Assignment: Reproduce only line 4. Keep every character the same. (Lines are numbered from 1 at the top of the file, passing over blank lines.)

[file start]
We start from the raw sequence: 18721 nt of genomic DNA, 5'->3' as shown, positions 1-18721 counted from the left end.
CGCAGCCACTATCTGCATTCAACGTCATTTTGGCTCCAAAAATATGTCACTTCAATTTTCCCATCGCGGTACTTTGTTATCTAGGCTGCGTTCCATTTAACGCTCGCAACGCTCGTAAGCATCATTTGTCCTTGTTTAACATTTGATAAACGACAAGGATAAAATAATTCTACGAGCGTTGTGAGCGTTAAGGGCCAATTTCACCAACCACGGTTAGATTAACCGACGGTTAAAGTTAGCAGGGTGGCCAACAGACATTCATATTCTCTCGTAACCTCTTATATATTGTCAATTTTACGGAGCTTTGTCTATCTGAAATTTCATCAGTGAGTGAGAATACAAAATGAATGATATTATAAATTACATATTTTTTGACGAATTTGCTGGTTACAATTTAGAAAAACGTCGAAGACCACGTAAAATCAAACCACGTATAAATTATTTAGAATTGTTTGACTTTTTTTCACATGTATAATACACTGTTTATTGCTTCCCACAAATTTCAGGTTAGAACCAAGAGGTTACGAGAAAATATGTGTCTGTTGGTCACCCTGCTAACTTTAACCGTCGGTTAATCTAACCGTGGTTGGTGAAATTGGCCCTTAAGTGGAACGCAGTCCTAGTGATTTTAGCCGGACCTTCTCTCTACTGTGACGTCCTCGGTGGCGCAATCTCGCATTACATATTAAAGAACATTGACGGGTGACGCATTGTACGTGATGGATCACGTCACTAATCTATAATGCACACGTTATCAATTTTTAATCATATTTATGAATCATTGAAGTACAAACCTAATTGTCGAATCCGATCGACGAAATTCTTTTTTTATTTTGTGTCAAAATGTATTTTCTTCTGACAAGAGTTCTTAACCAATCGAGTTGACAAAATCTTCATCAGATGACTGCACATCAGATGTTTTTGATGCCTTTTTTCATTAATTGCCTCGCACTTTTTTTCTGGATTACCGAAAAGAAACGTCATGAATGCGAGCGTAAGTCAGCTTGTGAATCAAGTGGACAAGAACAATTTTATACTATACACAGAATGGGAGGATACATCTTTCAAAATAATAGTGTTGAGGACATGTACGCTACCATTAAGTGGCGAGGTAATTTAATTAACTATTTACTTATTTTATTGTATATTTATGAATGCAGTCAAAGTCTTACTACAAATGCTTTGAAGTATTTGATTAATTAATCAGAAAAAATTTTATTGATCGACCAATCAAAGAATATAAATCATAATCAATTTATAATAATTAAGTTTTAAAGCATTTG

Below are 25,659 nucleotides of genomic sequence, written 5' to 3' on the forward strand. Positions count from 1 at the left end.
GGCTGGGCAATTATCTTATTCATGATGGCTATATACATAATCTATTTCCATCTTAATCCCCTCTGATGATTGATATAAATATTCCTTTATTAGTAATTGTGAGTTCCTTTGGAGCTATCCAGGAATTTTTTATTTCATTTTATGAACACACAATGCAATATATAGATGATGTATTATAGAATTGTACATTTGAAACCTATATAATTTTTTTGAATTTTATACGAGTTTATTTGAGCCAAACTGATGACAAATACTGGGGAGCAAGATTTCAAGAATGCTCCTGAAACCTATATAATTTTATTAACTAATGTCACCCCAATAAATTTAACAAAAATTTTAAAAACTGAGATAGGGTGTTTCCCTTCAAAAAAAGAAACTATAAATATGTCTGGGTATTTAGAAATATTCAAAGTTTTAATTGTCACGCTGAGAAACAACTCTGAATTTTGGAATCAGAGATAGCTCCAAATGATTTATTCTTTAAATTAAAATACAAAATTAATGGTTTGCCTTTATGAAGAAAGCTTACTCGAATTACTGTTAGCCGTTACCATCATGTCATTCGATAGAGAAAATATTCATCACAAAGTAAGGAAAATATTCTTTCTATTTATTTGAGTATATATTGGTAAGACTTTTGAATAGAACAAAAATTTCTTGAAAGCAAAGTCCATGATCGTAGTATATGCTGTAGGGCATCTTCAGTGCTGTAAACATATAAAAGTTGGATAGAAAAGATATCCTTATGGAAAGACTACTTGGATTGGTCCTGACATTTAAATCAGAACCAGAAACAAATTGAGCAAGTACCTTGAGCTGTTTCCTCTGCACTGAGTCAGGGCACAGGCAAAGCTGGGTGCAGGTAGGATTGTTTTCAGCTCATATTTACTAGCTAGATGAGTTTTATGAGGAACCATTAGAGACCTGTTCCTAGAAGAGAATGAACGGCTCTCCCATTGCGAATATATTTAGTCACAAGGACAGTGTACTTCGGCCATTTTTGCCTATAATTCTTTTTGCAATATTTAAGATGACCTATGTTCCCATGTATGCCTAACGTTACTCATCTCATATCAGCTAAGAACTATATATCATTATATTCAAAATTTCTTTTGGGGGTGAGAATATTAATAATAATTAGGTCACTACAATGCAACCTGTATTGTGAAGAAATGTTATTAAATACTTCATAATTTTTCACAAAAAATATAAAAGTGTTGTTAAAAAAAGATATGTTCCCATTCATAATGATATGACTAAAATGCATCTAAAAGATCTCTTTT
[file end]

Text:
GGCTGGGCAATTATCTTATTCATGATGGCTATATACATAATCTATTTCCATCTTAATCCCCTCTGATGATTGATATAAATATTCCTTTATTAGTAATTGTGAGTTCCTTTGGAGCTATCCAGGAATTTTTTATTTCATTTTATGAACACACAATGCAATATATAGATGATGTATTATAGAATTGTACATTTGAAACCTATATAATTTTTTTGAATTTTATACGAGTTTATTTGAGCCAAACTGATGACAAATACTGGGGAGCAAGATTTCAAGAATGCTCCTGAAACCTATATAATTTTATTAACTAATGTCACCCCAATAAATTTAACAAAAATTTTAAAAACTGAGATAGGGTGTTTCCCTTCAAAAAAAGAAACTATAAATATGTCTGGGTATTTAGAAATATTCAAAGTTTTAATTGTCACGCTGAGAAACAACTCTGAATTTTGGAATCAGAGATAGCTCCAAATGATTTATTCTTTAAATTAAAATACAAAATTAATGGTTTGCCTTTATGAAGAAAGCTTACTCGAATTACTGTTAGCCGTTACCATCATGTCATTCGATAGAGAAAATATTCATCACAAAGTAAGGAAAATATTCTTTCTATTTATTTGAGTATATATTGGTAAGACTTTTGAATAGAACAAAAATTTCTTGAAAGCAAAGTCCATGATCGTAGTATATGCTGTAGGGCATCTTCAGTGCTGTAAACATATAAAAGTTGGATAGAAAAGATATCCTTATGGAAAGACTACTTGGATTGGTCCTGACATTTAAATCAGAACCAGAAACAAATTGAGCAAGTACCTTGAGCTGTTTCCTCTGCACTGAGTCAGGGCACAGGCAAAGCTGGGTGCAGGTAGGATTGTTTTCAGCTCATATTTACTAGCTAGATGAGTTTTATGAGGAACCATTAGAGACCTGTTCCTAGAAGAGAATGAACGGCTCTCCCATTGCGAATATATTTAGTCACAAGGACAGTGTACTTCGGCCATTTTTGCCTATAATTCTTTTTGCAATATTTAAGATGACCTATGTTCCCATGTATGCCTAACGTTACTCATCTCATATCAGCTAAGAACTATATATCATTATATTCAAAATTTCTTTTGGGGGTGAGAATATTAATAATAATTAGGTCACTACAATGCAACCTGTATTGTGAAGAAATGTTATTAAATACTTCATAATTTTTCACAAAAAATATAAAAGTGTTGTTAAAAAAAGATATGTTCCCATTCATAATGATATGACTAAAATGCATCTAAAAGATCTCTTTT